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Game Theory: VR Aids Amputee Fitness

When COVID-19 forced gyms to close, some of us took secret comfort in the fact that quarantine gave us a guilt-free excuse for not working out. We’ll be losing that alibi in the coming months, as social distancing restrictions ease—but a team of South Korean researchers may have delivered another.

According to a paper published late last year by the Rehabilitation Engineering and Assistive Technology Society of Korea, virtual reality (VR) games can encourage leg amputees to exercise more frequently and get a higher-quality workout in the bargain. 

The paper is based on a study of below-knee amputees who spent ten minutes a day playing a VR game involving moderate physical activity. After two weeks, participants showed significant improvements in proprioception, balance, and agility. 

Perhaps most important, the participants enjoyed the workouts and looked forward to them, rather than viewing the sessions as unpleasant chores they had to force themselves to do. 

“The VR game helped [participants] experience rapid breathing and sweating similar to high intensity exercise,” observed lead researcher Chang Yoon-hee. “It also achieved a high interest satisfaction rate among the participants.”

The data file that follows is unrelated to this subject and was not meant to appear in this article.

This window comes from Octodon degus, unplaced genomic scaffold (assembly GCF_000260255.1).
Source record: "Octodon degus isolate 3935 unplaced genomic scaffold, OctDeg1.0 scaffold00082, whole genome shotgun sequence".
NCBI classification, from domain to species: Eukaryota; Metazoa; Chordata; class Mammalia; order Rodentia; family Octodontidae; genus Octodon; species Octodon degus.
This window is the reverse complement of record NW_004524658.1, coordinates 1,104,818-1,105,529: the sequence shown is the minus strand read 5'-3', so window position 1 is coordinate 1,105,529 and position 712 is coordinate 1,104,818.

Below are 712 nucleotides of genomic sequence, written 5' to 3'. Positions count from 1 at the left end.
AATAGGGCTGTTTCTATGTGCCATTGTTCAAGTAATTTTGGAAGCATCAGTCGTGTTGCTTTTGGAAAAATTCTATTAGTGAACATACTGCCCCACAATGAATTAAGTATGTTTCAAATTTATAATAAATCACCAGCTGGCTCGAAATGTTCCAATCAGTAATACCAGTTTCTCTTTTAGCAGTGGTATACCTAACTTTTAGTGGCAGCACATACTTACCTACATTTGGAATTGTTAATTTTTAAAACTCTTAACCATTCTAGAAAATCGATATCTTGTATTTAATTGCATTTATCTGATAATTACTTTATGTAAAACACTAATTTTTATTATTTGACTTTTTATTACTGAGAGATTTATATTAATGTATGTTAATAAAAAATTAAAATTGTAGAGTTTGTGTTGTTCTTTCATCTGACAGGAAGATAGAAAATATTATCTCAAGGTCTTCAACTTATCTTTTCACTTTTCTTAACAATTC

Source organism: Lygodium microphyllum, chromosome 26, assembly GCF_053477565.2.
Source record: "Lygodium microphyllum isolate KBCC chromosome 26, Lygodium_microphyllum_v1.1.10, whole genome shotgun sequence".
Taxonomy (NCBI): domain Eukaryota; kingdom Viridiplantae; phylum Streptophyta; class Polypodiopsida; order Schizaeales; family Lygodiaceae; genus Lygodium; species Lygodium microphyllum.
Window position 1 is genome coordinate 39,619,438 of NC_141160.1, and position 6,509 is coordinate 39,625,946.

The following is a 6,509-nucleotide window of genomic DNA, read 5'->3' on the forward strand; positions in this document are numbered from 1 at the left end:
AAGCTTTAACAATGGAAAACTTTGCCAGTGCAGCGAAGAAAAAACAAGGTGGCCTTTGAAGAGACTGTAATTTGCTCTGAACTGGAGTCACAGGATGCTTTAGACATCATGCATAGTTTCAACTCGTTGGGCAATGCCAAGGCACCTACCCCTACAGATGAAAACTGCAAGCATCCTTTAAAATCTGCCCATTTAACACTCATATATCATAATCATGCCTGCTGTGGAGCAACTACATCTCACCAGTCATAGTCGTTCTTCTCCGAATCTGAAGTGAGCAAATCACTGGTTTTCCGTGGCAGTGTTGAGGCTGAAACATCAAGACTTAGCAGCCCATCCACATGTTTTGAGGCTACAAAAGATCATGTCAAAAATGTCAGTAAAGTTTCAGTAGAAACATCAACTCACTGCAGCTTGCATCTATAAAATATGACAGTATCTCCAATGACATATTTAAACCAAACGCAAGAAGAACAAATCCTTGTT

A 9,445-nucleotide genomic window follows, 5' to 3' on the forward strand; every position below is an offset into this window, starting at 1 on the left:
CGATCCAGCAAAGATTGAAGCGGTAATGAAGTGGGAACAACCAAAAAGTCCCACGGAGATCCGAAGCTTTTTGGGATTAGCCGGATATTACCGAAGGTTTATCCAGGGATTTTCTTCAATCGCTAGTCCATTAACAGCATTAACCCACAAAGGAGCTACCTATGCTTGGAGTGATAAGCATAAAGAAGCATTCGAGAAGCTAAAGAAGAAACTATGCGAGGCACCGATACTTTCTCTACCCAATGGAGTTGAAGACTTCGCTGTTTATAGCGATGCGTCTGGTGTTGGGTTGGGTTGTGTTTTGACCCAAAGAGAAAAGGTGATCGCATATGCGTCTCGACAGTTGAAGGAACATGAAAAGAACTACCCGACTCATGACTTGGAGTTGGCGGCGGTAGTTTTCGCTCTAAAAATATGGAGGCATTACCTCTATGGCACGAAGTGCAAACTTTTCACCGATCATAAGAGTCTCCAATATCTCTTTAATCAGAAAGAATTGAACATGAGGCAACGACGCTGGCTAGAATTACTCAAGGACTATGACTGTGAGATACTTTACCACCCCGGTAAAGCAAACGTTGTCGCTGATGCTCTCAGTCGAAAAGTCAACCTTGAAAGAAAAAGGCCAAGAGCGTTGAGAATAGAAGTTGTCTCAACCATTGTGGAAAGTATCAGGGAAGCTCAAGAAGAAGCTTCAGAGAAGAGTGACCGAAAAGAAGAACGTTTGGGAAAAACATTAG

The same can’t be said for treadmills, stationary bikes, weights, and other conventional exercise equipment. In addition to being boring and wearying, these workout machines focus on unnatural, repetitive motions that involve isolated muscle groups.

By contrast, the VR game involves the whole body and requires movements that more closely mirror everyday activities. During play, participants have to position their bodies to fit through openings in moving walls. In the process, they practice spatial awareness, body control, and changes in direction.

“The [players’] peak heart rate during training increased by 75 percent compared to the intrinsic maximum heart rate in both groups, indicating a relatively medium level of exercise,” the paper concluded. So go ahead, trade in that gym membership for a VR headset. Don’t think of it as an indulgence. It’s an investment in your health.

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